October 25, 2012
By David P. Goldman
Syria's two million Kurds have become a wild card in the country's crisis, after the Assad regime encouraged Kurdish autonomy as a ploy against its Sunni opposition in the ongoing civil war. The importance of the small Syrian Kurdish zone extends far beyond its possible role as a base for PKK guerillas to attack Turkish security forces. The new self-assertion of Syria's Kurdish minority forces a long-term problem onto the short-term regional agenda: the inexorable shift of the population balance in Anatolia towards the fast-growing Kurdish population at the expense of Turkish-speakers, whose fertility has fallen to Western European levels.
Turkey's demographic time bomb has gone largely uncommented in the Western press, but it has the undivided attention of the Turkish media. The thesis that the Kurdish question may not be soluble within Anatolia over the medium term has gained wide credence among Turkish analysts. It helps to explain why Turkey appears paralyzed in the face of the Syrian conflict.
In a matter of months, Turkish foreign policy has devolved from Foreign Minister Ahmet Davutoğlu's celebrated "zero problems" policy to severe problems on every border and beyond. If Turkey's foreign policy travails stem from inexorable long-term trends rather than short-term mistakes, as some Turkish analysts argue, conventional wisdom about Turkey's status as a pillar of the Western alliance deserves reexamination. If Turkey is fighting a rearguard battle against an inevitable Kurdish ascendancy, American policy should seek to ensure that the emerging Kurdish nationality remains supportive of Western goals. Because of the Turkish-Syrian conflict, there is competition for Kurdish sympathies.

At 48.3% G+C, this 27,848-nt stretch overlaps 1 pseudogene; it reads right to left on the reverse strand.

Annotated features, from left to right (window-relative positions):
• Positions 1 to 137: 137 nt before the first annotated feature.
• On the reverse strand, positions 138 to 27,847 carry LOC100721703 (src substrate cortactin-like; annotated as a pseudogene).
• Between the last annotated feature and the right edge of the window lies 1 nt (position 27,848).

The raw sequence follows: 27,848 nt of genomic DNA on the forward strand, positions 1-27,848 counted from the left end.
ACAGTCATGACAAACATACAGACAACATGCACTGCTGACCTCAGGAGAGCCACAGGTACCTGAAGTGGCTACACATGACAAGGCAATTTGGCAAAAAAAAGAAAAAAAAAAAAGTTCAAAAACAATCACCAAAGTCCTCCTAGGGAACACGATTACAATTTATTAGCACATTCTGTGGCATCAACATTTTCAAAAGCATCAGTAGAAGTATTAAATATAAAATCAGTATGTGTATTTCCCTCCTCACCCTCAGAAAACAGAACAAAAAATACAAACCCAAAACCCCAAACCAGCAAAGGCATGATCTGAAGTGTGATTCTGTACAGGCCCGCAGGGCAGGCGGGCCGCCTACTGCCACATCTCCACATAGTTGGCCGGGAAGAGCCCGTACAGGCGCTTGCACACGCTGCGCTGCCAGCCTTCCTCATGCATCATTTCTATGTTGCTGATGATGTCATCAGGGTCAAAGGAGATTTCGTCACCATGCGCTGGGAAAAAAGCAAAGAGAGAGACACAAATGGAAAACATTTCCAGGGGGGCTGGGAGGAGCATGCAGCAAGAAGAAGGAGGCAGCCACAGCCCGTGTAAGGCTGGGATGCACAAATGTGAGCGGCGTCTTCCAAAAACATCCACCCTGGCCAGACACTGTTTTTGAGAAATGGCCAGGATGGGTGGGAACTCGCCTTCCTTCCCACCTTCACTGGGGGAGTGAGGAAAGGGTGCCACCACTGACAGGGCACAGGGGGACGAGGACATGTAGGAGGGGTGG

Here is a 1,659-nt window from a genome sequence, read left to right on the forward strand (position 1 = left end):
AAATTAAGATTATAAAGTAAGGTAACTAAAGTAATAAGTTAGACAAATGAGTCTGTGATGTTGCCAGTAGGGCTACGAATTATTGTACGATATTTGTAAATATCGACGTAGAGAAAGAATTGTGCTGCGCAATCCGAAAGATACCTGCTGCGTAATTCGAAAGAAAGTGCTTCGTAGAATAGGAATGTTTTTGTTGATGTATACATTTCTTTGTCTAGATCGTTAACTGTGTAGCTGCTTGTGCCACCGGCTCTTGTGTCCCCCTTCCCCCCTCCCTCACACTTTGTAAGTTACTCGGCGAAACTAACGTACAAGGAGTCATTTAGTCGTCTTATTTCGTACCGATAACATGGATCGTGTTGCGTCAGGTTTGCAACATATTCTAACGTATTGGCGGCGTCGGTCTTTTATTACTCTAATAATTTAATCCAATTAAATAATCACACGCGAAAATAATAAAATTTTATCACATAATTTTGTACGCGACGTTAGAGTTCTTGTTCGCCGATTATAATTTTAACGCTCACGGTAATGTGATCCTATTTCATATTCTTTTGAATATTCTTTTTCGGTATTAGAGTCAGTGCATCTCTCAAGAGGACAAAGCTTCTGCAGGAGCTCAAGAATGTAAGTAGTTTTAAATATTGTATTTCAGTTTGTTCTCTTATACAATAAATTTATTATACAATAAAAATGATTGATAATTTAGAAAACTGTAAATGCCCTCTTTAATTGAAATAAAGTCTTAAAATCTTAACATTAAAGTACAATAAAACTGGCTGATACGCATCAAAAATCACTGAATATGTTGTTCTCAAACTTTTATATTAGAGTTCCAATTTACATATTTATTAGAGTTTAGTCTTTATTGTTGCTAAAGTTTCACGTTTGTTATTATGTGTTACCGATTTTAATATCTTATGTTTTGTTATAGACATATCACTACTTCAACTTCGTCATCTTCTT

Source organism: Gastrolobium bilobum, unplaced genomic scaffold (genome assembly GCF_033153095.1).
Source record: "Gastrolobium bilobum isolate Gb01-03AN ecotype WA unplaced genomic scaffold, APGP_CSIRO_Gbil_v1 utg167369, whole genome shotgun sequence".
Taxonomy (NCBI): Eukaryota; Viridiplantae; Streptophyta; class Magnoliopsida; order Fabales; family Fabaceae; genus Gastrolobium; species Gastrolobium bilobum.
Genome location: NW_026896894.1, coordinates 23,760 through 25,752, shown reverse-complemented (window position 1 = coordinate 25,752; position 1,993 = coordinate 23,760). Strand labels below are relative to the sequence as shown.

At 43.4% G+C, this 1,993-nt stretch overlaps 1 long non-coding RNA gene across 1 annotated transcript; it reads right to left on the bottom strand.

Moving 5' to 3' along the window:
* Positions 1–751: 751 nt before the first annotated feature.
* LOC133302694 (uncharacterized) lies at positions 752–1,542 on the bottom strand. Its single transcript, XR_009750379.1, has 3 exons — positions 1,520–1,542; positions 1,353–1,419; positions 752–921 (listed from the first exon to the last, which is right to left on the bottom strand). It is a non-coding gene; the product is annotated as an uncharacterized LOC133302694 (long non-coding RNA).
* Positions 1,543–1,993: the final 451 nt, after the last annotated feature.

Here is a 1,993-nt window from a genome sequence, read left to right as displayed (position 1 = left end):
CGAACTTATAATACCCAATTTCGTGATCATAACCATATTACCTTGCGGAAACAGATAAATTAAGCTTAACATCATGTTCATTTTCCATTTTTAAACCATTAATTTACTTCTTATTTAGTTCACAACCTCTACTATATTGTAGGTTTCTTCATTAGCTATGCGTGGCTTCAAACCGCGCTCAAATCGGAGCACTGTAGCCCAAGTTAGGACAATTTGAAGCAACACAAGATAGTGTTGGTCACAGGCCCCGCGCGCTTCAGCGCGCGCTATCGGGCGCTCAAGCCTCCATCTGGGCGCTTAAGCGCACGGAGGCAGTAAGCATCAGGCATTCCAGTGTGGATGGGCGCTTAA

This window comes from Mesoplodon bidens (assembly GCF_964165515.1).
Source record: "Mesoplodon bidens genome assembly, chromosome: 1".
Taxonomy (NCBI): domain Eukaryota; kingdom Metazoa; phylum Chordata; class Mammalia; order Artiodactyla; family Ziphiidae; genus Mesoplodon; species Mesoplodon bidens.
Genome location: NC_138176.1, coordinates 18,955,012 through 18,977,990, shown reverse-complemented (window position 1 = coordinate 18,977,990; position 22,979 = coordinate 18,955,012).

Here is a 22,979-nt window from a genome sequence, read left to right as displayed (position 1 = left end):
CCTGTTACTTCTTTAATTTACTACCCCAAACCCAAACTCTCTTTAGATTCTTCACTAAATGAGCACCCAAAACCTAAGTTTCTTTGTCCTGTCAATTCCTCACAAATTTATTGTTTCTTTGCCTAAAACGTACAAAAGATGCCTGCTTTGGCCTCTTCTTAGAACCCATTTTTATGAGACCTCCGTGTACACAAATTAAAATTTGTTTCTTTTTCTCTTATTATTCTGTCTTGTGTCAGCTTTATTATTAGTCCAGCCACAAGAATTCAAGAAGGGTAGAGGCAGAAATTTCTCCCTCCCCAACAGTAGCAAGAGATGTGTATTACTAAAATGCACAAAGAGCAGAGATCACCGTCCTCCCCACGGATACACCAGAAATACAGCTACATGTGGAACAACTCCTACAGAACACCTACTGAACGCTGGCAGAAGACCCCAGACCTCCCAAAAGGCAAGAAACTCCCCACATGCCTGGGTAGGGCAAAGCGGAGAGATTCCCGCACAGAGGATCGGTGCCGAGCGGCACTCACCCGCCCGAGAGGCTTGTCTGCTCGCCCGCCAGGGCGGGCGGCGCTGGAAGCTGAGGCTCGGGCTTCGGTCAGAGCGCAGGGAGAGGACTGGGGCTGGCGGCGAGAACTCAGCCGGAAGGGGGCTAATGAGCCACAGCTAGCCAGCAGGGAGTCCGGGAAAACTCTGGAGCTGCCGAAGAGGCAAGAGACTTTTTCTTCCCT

The Assad regime has presented Turkey with a piece of poisoned bait by withdrawing the Syrian army from majority-Kurdish areas abutting the Turkish border. The result is a de facto autonomous Kurdish zone that acts as a buffer with Turkey. Assad evidently hopes that Kurdish ambitions will make it virtually impossible for Turkey to intervene in Syria's civil war.
The Los Angeles Times reported Oct. 5 from the northern Syria town of Afrin that "conflict seems far away from Kurdish towns like this agricultural hub...While battles rage in Aleppo, just 40 miles to the southeast, markets here are lively and, in the evenings, men at animated eateries sip arak, the clear, anise-flavored liquor that turns cloudy when mixed with ice and water. Assad's stretched forces gradually withdrew, culminating in a near-total pullout in July that occurred with barely a shot being fired, Kurdish leaders say...Nearby, rebel-held Arab cities like Azzaz and Al Bab have become doleful and depopulated battlegrounds, rubble-strewn ghost towns where remaining residents dart for cover when fighter jets buzz overhead."
Josh Wood wrote in AI-Monitor Oct. 4, "As did the 28 million other Kurds in Iraq, Turkey and Iran, Syria's Kurds endured decades of marginalization and subjugation under unfriendly governments. Now autonomy is on the minds of many here. With the state gone, they are organizing for self-governance - from garbage collection to town councils and armed forces - as they lay tentative claim to some areas. "Always the Kurdish people were soldiers for others, so we decided to be soldiers for ourselves, for the Kurdish people only," said Saleh Mohammed, the leader of the most powerful Kurdish party in Syria, the Democratic Union Party (PYD)."